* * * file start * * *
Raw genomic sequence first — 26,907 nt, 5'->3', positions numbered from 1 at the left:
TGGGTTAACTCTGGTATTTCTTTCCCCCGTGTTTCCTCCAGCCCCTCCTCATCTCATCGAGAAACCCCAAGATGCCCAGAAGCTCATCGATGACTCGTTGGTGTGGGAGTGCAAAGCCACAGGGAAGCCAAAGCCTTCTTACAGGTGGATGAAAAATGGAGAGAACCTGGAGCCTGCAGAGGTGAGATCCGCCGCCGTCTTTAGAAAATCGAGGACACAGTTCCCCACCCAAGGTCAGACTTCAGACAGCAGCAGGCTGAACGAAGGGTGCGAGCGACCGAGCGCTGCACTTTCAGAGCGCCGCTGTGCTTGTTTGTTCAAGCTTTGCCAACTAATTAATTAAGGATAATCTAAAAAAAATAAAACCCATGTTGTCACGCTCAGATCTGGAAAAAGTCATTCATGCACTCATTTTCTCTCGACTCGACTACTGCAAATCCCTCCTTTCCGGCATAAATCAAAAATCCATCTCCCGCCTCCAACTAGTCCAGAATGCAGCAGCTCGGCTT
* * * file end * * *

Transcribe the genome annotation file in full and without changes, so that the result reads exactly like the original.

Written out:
Raw genomic sequence first — 26,907 nt, 5'->3', positions numbered from 1 at the left:
TGGGTTAACTCTGGTATTTCTTTCCCCCGTGTTTCCTCCAGCCCCTCCTCATCTCATCGAGAAACCCCAAGATGCCCAGAAGCTCATCGATGACTCGTTGGTGTGGGAGTGCAAAGCCACAGGGAAGCCAAAGCCTTCTTACAGGTGGATGAAAAATGGAGAGAACCTGGAGCCTGCAGAGGTGAGATCCGCCGCCGTCTTTAGAAAATCGAGGACACAGTTCCCCACCCAAGGTCAGACTTCAGACAGCAGCAGGCTGAACGAAGGGTGCGAGCGACCGAGCGCTGCACTTTCAGAGCGCCGCTGTGCTTGTTTGTTCAAGCTTTGCCAACTAATTAATTAAGGATAATCTAAAAAAAATAAAACCCATGTTGTCACGCTCAGATCTGGAAAAAGTCATTCATGCACTCATTTTCTCTCGACTCGACTACTGCAAATCCCTCCTTTCCGGCATAAATCAAAAATCCATCTCCCGCCTCCAACTAGTCCAGAATGCAGCAGCTCGGCTT